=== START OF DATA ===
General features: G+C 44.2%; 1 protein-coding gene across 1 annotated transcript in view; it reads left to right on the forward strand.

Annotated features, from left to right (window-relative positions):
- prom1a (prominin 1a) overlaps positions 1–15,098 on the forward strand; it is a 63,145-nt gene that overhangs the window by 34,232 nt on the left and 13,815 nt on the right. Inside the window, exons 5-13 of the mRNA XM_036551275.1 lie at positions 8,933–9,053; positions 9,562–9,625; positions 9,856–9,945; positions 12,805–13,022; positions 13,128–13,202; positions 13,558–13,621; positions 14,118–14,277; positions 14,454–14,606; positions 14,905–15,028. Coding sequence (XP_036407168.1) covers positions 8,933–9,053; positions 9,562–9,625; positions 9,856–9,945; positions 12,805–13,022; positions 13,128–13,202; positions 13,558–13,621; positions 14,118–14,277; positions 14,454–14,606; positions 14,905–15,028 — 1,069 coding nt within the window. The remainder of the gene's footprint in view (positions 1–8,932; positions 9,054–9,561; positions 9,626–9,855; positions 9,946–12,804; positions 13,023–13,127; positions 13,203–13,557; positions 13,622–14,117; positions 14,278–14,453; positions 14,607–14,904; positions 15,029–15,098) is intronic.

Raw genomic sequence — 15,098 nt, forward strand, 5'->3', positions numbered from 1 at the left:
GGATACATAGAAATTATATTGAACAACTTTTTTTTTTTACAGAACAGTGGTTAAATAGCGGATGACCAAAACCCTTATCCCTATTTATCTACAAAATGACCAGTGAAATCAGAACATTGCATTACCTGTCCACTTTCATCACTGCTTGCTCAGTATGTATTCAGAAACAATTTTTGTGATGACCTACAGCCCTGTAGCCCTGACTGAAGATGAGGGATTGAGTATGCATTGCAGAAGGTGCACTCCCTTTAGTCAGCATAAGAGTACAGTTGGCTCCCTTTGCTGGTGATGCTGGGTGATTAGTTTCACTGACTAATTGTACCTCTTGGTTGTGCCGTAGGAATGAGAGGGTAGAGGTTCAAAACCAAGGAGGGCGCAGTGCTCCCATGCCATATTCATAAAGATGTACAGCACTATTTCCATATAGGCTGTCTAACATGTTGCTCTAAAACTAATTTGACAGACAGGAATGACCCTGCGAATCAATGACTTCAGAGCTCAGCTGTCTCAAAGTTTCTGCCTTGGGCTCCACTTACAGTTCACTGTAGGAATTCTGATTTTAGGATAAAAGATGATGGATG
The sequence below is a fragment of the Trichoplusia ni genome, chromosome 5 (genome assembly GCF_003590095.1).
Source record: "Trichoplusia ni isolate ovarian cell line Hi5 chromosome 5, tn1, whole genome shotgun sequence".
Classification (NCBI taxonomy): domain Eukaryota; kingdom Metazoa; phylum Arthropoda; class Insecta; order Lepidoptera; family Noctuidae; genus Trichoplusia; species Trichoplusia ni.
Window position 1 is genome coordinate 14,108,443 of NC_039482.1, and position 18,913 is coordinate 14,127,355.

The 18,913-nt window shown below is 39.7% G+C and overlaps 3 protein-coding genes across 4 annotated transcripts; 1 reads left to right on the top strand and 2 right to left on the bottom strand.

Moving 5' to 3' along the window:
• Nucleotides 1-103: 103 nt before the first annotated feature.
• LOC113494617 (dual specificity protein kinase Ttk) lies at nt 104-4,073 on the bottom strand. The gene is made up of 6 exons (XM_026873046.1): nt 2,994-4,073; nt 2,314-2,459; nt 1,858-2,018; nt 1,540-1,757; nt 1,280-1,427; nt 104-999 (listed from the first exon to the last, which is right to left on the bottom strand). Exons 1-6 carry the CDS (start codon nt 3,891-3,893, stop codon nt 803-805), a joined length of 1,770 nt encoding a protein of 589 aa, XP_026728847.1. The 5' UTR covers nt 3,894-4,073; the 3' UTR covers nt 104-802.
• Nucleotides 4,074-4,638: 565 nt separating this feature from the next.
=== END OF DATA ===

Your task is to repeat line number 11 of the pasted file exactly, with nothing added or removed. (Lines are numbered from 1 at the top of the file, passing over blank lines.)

Moving 5' to 3' along the window: